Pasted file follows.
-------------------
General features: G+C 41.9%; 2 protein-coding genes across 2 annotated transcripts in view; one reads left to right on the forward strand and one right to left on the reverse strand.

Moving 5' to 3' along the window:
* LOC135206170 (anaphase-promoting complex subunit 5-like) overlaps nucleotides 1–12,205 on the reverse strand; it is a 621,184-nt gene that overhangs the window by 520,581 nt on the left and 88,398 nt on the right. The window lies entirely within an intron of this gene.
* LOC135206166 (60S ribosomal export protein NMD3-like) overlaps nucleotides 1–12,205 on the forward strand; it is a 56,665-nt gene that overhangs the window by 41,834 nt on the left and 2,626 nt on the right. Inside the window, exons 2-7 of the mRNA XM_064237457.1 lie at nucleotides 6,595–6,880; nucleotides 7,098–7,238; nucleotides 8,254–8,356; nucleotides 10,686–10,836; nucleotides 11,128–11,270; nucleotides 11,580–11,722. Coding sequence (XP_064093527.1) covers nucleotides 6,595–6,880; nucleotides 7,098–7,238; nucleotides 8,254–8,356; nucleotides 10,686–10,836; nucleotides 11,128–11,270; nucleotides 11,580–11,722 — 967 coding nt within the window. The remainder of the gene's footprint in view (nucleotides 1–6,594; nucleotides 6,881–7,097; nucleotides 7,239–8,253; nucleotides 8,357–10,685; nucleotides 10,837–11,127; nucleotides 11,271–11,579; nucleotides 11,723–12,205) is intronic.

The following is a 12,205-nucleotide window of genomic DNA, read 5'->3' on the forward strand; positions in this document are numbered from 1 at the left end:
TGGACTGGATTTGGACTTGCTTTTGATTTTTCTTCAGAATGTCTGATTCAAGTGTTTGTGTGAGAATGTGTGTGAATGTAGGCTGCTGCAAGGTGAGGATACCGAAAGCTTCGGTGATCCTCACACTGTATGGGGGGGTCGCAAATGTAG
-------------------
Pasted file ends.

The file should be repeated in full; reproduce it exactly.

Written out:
General features: G+C 41.9%; 2 protein-coding genes across 2 annotated transcripts in view; one reads left to right on the forward strand and one right to left on the reverse strand.

Moving 5' to 3' along the window:
* LOC135206170 (anaphase-promoting complex subunit 5-like) overlaps nucleotides 1–12,205 on the reverse strand; it is a 621,184-nt gene that overhangs the window by 520,581 nt on the left and 88,398 nt on the right. The window lies entirely within an intron of this gene.
* LOC135206166 (60S ribosomal export protein NMD3-like) overlaps nucleotides 1–12,205 on the forward strand; it is a 56,665-nt gene that overhangs the window by 41,834 nt on the left and 2,626 nt on the right. Inside the window, exons 2-7 of the mRNA XM_064237457.1 lie at nucleotides 6,595–6,880; nucleotides 7,098–7,238; nucleotides 8,254–8,356; nucleotides 10,686–10,836; nucleotides 11,128–11,270; nucleotides 11,580–11,722. Coding sequence (XP_064093527.1) covers nucleotides 6,595–6,880; nucleotides 7,098–7,238; nucleotides 8,254–8,356; nucleotides 10,686–10,836; nucleotides 11,128–11,270; nucleotides 11,580–11,722 — 967 coding nt within the window. The remainder of the gene's footprint in view (nucleotides 1–6,594; nucleotides 6,881–7,097; nucleotides 7,239–8,253; nucleotides 8,357–10,685; nucleotides 10,837–11,127; nucleotides 11,271–11,579; nucleotides 11,723–12,205) is intronic.

The following is a 12,205-nucleotide window of genomic DNA, read 5'->3' on the forward strand; positions in this document are numbered from 1 at the left end:
TGGACTGGATTTGGACTTGCTTTTGATTTTTCTTCAGAATGTCTGATTCAAGTGTTTGTGTGAGAATGTGTGTGAATGTAGGCTGCTGCAAGGTGAGGATACCGAAAGCTTCGGTGATCCTCACACTGTATGGGGGGGTCGCAAATGTAG